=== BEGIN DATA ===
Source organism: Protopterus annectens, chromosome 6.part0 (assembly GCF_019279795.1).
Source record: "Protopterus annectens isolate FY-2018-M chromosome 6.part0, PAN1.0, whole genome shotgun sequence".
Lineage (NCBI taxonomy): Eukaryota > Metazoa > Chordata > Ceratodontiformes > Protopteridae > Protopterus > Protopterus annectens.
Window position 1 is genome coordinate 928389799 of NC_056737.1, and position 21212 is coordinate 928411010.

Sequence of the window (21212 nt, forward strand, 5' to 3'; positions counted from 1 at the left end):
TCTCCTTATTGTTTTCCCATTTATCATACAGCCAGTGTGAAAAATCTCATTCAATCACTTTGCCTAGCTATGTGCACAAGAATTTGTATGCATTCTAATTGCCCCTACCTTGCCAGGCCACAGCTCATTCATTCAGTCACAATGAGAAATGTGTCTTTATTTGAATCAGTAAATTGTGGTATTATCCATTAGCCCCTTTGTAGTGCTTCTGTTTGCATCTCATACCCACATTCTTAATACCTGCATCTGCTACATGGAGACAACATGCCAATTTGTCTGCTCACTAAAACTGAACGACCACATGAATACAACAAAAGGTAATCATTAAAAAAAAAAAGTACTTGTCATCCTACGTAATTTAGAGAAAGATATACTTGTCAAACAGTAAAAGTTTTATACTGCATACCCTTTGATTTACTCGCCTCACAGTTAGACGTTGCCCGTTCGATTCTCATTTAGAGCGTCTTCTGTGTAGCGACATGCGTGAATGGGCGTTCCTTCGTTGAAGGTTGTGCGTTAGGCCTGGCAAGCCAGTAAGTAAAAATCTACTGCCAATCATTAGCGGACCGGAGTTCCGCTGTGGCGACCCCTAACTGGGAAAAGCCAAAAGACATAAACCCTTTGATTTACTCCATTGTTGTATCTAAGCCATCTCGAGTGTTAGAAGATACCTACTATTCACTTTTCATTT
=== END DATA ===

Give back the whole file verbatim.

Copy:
Source organism: Protopterus annectens, chromosome 6.part0 (assembly GCF_019279795.1).
Source record: "Protopterus annectens isolate FY-2018-M chromosome 6.part0, PAN1.0, whole genome shotgun sequence".
Lineage (NCBI taxonomy): Eukaryota > Metazoa > Chordata > Ceratodontiformes > Protopteridae > Protopterus > Protopterus annectens.
Window position 1 is genome coordinate 928389799 of NC_056737.1, and position 21212 is coordinate 928411010.

Sequence of the window (21212 nt, forward strand, 5' to 3'; positions counted from 1 at the left end):
TCTCCTTATTGTTTTCCCATTTATCATACAGCCAGTGTGAAAAATCTCATTCAATCACTTTGCCTAGCTATGTGCACAAGAATTTGTATGCATTCTAATTGCCCCTACCTTGCCAGGCCACAGCTCATTCATTCAGTCACAATGAGAAATGTGTCTTTATTTGAATCAGTAAATTGTGGTATTATCCATTAGCCCCTTTGTAGTGCTTCTGTTTGCATCTCATACCCACATTCTTAATACCTGCATCTGCTACATGGAGACAACATGCCAATTTGTCTGCTCACTAAAACTGAACGACCACATGAATACAACAAAAGGTAATCATTAAAAAAAAAAAGTACTTGTCATCCTACGTAATTTAGAGAAAGATATACTTGTCAAACAGTAAAAGTTTTATACTGCATACCCTTTGATTTACTCGCCTCACAGTTAGACGTTGCCCGTTCGATTCTCATTTAGAGCGTCTTCTGTGTAGCGACATGCGTGAATGGGCGTTCCTTCGTTGAAGGTTGTGCGTTAGGCCTGGCAAGCCAGTAAGTAAAAATCTACTGCCAATCATTAGCGGACCGGAGTTCCGCTGTGGCGACCCCTAACTGGGAAAAGCCAAAAGACATAAACCCTTTGATTTACTCCATTGTTGTATCTAAGCCATCTCGAGTGTTAGAAGATACCTACTATTCACTTTTCATTT